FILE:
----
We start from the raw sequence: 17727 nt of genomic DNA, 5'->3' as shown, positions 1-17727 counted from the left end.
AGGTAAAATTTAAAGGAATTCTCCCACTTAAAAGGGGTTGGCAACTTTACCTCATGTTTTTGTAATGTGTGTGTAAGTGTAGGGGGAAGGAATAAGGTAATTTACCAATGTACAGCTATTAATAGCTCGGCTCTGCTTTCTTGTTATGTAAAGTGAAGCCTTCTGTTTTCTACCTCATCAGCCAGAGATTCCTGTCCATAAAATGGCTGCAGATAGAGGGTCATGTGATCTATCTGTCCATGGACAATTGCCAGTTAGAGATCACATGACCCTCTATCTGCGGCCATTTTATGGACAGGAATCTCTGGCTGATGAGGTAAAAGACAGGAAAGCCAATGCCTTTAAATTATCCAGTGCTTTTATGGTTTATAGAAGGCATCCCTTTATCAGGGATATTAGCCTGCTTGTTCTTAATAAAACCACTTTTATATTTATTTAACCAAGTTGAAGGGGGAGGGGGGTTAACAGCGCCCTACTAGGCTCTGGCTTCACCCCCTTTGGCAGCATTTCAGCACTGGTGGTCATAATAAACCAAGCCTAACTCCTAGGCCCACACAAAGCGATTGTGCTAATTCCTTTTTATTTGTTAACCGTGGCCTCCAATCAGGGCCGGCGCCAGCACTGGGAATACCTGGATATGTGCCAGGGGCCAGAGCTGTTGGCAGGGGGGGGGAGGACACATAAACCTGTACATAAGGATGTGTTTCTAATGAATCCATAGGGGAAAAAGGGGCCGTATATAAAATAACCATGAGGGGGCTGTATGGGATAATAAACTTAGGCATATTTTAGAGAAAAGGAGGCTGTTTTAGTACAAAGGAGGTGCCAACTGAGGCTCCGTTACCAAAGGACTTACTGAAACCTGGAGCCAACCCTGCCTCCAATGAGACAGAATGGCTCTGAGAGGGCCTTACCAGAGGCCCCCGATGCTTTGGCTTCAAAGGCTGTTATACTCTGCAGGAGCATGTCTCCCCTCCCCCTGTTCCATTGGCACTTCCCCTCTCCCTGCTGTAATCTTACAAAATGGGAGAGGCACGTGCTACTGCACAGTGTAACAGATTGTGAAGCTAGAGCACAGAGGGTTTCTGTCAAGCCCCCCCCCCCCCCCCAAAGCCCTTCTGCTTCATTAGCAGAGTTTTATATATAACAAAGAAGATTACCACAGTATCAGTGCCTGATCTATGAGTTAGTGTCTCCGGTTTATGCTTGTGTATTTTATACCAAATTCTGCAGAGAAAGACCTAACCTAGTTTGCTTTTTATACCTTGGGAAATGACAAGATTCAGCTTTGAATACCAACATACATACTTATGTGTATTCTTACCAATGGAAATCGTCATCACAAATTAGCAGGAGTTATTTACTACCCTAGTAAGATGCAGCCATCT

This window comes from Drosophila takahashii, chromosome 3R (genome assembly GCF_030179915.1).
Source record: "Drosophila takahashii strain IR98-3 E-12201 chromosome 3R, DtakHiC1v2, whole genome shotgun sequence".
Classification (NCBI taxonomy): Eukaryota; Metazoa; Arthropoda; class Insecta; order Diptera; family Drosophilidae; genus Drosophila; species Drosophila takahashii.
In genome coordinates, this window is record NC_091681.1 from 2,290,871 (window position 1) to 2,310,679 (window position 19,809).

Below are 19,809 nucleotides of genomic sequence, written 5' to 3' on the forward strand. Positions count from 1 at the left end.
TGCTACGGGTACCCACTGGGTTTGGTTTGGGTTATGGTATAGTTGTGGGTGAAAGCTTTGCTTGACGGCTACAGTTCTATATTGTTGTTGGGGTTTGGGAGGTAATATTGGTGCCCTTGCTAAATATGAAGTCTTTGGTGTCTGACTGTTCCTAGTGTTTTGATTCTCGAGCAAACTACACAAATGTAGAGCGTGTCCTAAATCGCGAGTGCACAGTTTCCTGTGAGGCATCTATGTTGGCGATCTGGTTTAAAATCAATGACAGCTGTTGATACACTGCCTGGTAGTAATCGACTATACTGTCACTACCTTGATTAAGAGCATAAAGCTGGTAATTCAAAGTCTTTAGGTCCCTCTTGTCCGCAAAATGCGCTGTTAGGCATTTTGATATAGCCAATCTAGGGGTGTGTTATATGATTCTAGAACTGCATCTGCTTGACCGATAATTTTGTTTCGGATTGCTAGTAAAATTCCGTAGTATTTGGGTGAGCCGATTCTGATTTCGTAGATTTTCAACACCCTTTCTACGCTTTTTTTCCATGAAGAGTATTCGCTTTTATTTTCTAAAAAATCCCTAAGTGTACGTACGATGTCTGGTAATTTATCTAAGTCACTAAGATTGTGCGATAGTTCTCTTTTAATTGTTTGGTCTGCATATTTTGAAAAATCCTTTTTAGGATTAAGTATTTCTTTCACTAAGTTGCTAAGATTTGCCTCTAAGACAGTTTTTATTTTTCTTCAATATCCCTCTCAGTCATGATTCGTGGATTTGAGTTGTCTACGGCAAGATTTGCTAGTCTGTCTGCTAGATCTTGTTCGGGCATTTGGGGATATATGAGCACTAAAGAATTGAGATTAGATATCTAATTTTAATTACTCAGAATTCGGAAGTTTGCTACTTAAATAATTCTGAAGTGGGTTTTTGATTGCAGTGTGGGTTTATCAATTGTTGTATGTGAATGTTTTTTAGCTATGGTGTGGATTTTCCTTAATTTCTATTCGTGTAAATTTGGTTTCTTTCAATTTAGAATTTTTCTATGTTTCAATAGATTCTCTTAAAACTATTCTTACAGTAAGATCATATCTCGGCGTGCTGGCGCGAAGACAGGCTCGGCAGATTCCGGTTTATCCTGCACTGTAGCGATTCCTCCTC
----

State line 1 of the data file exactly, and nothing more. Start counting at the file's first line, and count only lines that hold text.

We start from the raw sequence: 17727 nt of genomic DNA, 5'->3' as shown, positions 1-17727 counted from the left end.